Colombia peace talks announcement 'on 17 October'

Colombian President Juan Manuel Santos. Photo: August 2012 President Juan Manuel Santos says he is "cautiously optimistic" about the prospects for peace

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Long-awaited peace talks between the Colombian government and Farc rebels are set to begin by 17 October, a week later than originally planned.

The Norwegian government, which is hosting the first phase of the talks, said the two sides had agreed to hold a news conference in Oslo on that date.

The ground-breaking negotiations - the first direct talks in a decade - are then expected to move to Cuba.

The Farc has been fighting the Colombian state since 1964.

A statement from the Norwegian foreign ministry said the Colombian government and the Farc had announced that they would hold a news conference on 17 October.

Diplomatic sources said it was expected contacts between the two sides would begin two days earlier.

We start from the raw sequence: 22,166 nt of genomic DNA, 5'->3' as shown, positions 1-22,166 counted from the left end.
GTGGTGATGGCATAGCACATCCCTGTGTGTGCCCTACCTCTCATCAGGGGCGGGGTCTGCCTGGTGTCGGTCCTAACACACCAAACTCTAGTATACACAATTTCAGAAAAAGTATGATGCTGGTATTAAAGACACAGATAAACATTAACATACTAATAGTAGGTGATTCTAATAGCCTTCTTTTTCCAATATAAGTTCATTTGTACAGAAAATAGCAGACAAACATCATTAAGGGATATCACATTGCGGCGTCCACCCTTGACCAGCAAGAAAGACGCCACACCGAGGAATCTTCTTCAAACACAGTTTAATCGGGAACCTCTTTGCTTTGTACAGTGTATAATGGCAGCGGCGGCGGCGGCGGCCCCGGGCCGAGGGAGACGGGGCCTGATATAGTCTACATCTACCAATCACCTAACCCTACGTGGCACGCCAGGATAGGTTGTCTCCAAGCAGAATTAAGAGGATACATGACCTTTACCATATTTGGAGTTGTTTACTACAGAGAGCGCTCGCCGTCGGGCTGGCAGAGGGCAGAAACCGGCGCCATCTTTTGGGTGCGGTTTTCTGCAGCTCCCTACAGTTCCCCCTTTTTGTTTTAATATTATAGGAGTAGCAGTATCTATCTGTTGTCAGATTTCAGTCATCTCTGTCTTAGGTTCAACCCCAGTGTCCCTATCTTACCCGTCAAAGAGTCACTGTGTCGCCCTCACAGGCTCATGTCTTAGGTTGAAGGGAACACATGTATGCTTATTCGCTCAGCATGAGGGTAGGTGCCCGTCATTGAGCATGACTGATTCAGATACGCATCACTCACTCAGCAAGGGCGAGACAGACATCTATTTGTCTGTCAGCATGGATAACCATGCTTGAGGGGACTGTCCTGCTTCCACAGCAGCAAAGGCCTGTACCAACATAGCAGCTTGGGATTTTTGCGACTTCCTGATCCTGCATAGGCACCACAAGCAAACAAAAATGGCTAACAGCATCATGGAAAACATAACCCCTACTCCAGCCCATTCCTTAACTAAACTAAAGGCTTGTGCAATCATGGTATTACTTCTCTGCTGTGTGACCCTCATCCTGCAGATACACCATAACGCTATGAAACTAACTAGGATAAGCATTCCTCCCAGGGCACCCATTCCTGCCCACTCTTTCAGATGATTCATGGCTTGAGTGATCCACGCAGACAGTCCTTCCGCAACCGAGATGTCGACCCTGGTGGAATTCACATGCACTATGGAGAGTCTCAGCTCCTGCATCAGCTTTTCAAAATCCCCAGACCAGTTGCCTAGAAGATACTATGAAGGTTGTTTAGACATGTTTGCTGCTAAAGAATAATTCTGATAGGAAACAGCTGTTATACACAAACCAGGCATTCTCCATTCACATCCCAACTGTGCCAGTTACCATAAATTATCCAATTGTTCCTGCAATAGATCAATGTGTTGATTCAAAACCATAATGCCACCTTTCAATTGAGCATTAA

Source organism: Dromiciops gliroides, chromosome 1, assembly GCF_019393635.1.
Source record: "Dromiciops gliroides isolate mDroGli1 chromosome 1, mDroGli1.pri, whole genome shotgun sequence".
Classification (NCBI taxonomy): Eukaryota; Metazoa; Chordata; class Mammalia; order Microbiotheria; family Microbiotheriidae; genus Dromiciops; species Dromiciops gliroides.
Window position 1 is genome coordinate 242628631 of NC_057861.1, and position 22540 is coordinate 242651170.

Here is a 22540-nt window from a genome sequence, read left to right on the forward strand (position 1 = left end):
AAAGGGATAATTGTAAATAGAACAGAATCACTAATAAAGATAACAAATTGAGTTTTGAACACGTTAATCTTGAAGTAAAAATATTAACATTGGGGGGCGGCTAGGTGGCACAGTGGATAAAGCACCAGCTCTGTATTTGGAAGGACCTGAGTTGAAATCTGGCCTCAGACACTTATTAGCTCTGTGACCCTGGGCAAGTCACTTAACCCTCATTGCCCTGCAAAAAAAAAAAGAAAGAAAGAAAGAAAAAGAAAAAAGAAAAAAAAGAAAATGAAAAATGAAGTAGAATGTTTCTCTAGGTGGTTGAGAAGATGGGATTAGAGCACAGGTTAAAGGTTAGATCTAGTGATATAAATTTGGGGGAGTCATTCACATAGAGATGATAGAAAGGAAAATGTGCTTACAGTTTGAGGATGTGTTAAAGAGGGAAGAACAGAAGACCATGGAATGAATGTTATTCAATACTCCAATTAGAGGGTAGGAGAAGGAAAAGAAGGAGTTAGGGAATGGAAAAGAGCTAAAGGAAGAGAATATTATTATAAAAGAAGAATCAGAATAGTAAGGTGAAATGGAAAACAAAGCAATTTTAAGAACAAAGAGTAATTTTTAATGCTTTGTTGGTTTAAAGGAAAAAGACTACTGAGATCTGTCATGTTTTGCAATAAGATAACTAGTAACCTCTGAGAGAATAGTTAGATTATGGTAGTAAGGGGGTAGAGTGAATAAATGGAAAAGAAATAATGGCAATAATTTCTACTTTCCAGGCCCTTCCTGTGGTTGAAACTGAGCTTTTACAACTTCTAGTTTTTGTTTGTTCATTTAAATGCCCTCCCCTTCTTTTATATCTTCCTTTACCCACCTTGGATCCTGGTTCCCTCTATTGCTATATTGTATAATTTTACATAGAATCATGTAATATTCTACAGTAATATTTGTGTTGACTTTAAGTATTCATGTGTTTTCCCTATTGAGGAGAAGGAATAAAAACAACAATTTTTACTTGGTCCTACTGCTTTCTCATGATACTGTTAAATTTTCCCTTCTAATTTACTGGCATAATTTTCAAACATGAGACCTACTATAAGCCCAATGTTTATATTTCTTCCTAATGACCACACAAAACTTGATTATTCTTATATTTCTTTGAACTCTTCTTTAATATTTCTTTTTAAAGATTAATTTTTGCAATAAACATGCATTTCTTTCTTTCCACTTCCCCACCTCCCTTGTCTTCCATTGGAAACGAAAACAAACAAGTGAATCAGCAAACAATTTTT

This follows a statement earlier in the week from Farc leaders which said talks would begin then, not on 8 October as first announced.

Demobilised Farc fighters escorted by troops, September 2012 The Farc ranks have halved over the last decade to an estimated 8,000 fighters

Representatives are currently in Havana, together with Norwegian and other diplomats, preparing for the official talks.

The two sides announced in late August that they were embarking on renewed peace moves, the first since 2002.

President Juan Manuel Santos has said he is "cautiously" optimistic about the prospects for peace.

But he has rejected rebel calls for a ceasefire, saying military operations would continue until a final agreement is reached.

The Farc (Revolutionary Armed Forces of Colombia) is the country's oldest and largest guerrilla group.

The group's numbers have fallen from some 16,000 a decade ago to 8,000 today, but rebel activity has increased in recent months, especially in the south of the country.

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